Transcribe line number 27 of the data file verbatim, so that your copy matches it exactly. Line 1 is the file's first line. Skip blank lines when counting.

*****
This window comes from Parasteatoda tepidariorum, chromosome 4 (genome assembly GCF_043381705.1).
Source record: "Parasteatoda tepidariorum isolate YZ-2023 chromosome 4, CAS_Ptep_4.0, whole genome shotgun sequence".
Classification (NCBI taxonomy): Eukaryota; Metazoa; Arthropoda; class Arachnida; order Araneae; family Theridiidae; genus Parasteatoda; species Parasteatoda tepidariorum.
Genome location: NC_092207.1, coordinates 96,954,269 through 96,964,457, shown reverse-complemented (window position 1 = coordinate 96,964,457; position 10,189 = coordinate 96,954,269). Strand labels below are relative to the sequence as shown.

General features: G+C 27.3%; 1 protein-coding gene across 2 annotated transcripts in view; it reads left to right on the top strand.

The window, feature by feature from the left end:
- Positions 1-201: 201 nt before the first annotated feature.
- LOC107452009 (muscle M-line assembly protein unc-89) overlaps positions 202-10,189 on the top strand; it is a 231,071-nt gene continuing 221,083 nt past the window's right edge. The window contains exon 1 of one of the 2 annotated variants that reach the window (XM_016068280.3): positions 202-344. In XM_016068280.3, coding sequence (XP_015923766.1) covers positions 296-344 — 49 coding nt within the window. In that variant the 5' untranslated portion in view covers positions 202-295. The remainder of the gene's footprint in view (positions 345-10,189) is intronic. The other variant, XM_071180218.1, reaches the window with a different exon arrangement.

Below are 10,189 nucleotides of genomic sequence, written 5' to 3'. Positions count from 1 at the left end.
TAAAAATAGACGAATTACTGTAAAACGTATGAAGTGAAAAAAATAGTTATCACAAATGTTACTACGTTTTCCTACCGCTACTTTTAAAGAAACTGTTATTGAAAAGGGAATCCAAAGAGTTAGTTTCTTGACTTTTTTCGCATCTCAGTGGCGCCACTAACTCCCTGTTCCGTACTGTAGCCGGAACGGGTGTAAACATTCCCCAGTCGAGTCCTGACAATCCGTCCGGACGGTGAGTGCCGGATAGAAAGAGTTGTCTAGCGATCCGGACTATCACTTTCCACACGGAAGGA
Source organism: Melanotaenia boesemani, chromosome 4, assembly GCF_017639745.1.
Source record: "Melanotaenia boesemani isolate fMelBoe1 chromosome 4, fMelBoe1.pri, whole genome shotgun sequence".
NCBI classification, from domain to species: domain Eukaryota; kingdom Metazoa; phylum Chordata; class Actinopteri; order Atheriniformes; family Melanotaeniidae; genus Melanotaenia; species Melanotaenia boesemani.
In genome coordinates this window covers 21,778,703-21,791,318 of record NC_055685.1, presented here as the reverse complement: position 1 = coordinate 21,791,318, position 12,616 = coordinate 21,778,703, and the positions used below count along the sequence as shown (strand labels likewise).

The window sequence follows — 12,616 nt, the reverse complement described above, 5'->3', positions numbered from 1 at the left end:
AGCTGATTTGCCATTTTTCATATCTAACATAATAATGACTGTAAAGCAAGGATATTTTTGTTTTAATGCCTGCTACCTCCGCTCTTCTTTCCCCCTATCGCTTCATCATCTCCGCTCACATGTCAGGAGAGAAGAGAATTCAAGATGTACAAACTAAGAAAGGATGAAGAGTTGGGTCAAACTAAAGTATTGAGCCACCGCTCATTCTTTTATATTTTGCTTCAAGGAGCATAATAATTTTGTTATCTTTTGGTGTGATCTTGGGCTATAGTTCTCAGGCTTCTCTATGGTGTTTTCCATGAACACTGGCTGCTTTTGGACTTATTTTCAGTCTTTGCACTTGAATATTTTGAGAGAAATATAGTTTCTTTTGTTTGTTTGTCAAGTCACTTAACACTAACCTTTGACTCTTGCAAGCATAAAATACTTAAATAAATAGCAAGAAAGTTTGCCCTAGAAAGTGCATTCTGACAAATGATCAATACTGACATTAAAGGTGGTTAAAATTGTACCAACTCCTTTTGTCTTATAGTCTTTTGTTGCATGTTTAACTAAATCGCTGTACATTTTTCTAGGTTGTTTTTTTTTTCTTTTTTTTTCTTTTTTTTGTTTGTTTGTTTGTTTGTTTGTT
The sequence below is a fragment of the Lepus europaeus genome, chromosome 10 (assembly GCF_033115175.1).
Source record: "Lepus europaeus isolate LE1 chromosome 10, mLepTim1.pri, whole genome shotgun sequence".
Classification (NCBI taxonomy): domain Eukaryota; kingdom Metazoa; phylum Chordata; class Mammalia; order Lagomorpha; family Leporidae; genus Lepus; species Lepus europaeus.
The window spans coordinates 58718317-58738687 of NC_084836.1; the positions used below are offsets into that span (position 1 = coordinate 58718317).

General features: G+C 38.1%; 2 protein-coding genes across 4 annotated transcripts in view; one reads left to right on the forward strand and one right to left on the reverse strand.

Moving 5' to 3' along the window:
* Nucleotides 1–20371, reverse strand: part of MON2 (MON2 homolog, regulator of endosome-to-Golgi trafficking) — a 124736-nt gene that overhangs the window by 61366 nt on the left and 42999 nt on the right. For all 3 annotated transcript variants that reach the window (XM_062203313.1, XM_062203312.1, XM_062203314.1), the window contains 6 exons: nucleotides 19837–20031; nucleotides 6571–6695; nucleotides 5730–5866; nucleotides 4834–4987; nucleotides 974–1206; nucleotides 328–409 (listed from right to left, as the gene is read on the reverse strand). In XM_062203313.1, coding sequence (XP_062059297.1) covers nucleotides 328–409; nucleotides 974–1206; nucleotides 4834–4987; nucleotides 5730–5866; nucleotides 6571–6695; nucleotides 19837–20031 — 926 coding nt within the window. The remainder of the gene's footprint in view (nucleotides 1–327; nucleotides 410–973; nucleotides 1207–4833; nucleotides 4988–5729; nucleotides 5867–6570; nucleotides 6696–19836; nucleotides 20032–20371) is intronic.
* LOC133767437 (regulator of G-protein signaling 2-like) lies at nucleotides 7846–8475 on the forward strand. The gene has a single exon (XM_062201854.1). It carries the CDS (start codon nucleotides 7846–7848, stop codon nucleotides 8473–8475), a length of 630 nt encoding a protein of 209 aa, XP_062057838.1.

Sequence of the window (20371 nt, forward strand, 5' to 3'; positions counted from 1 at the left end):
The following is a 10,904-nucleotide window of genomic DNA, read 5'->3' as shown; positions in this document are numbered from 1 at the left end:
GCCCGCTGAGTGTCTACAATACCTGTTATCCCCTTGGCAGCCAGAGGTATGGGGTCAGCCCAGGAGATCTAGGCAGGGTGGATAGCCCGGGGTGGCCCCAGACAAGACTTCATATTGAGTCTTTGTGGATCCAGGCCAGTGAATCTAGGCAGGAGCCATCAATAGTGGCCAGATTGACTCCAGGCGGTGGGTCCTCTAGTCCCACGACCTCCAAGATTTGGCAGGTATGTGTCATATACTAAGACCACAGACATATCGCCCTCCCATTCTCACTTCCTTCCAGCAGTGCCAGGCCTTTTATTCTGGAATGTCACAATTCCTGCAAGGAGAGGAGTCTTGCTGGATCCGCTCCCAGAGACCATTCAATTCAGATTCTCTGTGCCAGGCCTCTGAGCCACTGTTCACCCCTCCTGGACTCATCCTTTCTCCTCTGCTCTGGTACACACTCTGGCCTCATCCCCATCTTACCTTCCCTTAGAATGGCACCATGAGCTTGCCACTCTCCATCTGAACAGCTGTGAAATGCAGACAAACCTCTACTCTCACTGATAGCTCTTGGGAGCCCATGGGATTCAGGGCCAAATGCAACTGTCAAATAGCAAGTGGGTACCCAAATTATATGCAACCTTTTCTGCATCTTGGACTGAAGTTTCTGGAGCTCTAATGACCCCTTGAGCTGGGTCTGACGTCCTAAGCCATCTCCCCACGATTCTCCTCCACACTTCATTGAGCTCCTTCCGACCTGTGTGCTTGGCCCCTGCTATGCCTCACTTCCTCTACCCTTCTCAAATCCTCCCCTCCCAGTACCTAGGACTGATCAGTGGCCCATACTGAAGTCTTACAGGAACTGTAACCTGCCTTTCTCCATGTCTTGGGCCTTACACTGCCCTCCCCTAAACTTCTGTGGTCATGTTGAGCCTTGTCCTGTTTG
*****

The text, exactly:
GCCCGCTGAGTGTCTACAATACCTGTTATCCCCTTGGCAGCCAGAGGTATGGGGTCAGCCCAGGAGATCTAGGCAGGGTGGATAGCCCGGGGTGGCCCCAGACAAGACTTCATATTGAGTCTTTGTGGATCCAGGCCAGTGAATCTAGGCAGGAGCCATCAATAGTGGCCAGATTGACTCCAGGCGGTGGGTCCTCTAGTCCCACGACCTCCAAGATTTGGCAGGTATGTGTCATATACTAAGACCACAGACATATCGCCCTCCCATTCTCACTTCCTTCCAGCAGTGCCAGGCCTTTTATTCTGGAATGTCACAATTCCTGCAAGGAGAGGAGTCTTGCTGGATCCGCTCCCAGAGACCATTCAATTCAGATTCTCTGTGCCAGGCCTCTGAGCCACTGTTCACCCCTCCTGGACTCATCCTTTCTCCTCTGCTCTGGTACACACTCTGGCCTCATCCCCATCTTACCTTCCCTTAGAATGGCACCATGAGCTTGCCACTCTCCATCTGAACAGCTGTGAAATGCAGACAAACCTCTACTCTCACTGATAGCTCTTGGGAGCCCATGGGATTCAGGGCCAAATGCAACTGTCAAATAGCAAGTGGGTACCCAAATTATATGCAACCTTTTCTGCATCTTGGACTGAAGTTTCTGGAGCTCTAATGACCCCTTGAGCTGGGTCTGACGTCCTAAGCCATCTCCCCACGATTCTCCTCCACACTTCATTGAGCTCCTTCCGACCTGTGTGCTTGGCCCCTGCTATGCCTCACTTCCTCTACCCTTCTCAAATCCTCCCCTCCCAGTACCTAGGACTGATCAGTGGCCCATACTGAAGTCTTACAGGAACTGTAACCTGCCTTTCTCCATGTCTTGGGCCTTACACTGCCCTCCCCTAAACTTCTGTGGTCATGTTGAGCCTTGTCCTGTTTG